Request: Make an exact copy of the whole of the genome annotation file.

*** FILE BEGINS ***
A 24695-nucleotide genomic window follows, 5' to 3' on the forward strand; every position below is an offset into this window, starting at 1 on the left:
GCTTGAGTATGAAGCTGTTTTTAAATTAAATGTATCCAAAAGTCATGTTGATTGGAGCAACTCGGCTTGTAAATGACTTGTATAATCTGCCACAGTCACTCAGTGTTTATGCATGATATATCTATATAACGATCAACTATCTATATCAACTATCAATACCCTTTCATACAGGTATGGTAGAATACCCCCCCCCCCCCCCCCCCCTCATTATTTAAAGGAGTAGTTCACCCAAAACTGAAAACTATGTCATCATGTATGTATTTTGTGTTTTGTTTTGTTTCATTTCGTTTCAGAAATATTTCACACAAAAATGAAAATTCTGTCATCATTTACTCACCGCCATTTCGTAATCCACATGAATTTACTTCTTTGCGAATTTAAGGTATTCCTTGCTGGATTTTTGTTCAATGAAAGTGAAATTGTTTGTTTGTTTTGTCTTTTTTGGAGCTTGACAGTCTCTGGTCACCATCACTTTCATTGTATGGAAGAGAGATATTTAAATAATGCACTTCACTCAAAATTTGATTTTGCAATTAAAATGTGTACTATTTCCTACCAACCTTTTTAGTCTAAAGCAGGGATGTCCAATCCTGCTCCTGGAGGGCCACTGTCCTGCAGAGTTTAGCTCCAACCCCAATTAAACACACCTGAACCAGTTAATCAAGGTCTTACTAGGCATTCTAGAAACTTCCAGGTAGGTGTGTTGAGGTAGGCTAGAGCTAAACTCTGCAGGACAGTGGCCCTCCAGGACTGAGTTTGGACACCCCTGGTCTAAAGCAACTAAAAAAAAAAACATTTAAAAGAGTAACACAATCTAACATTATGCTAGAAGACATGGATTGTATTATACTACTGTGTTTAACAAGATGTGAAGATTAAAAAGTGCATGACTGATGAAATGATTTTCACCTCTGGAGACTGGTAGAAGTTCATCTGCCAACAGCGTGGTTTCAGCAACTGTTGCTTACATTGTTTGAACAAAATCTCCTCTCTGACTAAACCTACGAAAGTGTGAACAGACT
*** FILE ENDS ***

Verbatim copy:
A 24695-nucleotide genomic window follows, 5' to 3' on the forward strand; every position below is an offset into this window, starting at 1 on the left:
GCTTGAGTATGAAGCTGTTTTTAAATTAAATGTATCCAAAAGTCATGTTGATTGGAGCAACTCGGCTTGTAAATGACTTGTATAATCTGCCACAGTCACTCAGTGTTTATGCATGATATATCTATATAACGATCAACTATCTATATCAACTATCAATACCCTTTCATACAGGTATGGTAGAATACCCCCCCCCCCCCCCCCCCCTCATTATTTAAAGGAGTAGTTCACCCAAAACTGAAAACTATGTCATCATGTATGTATTTTGTGTTTTGTTTTGTTTCATTTCGTTTCAGAAATATTTCACACAAAAATGAAAATTCTGTCATCATTTACTCACCGCCATTTCGTAATCCACATGAATTTACTTCTTTGCGAATTTAAGGTATTCCTTGCTGGATTTTTGTTCAATGAAAGTGAAATTGTTTGTTTGTTTTGTCTTTTTTGGAGCTTGACAGTCTCTGGTCACCATCACTTTCATTGTATGGAAGAGAGATATTTAAATAATGCACTTCACTCAAAATTTGATTTTGCAATTAAAATGTGTACTATTTCCTACCAACCTTTTTAGTCTAAAGCAGGGATGTCCAATCCTGCTCCTGGAGGGCCACTGTCCTGCAGAGTTTAGCTCCAACCCCAATTAAACACACCTGAACCAGTTAATCAAGGTCTTACTAGGCATTCTAGAAACTTCCAGGTAGGTGTGTTGAGGTAGGCTAGAGCTAAACTCTGCAGGACAGTGGCCCTCCAGGACTGAGTTTGGACACCCCTGGTCTAAAGCAACTAAAAAAAAAAACATTTAAAAGAGTAACACAATCTAACATTATGCTAGAAGACATGGATTGTATTATACTACTGTGTTTAACAAGATGTGAAGATTAAAAAGTGCATGACTGATGAAATGATTTTCACCTCTGGAGACTGGTAGAAGTTCATCTGCCAACAGCGTGGTTTCAGCAACTGTTGCTTACATTGTTTGAACAAAATCTCCTCTCTGACTAAACCTACGAAAGTGTGAACAGACT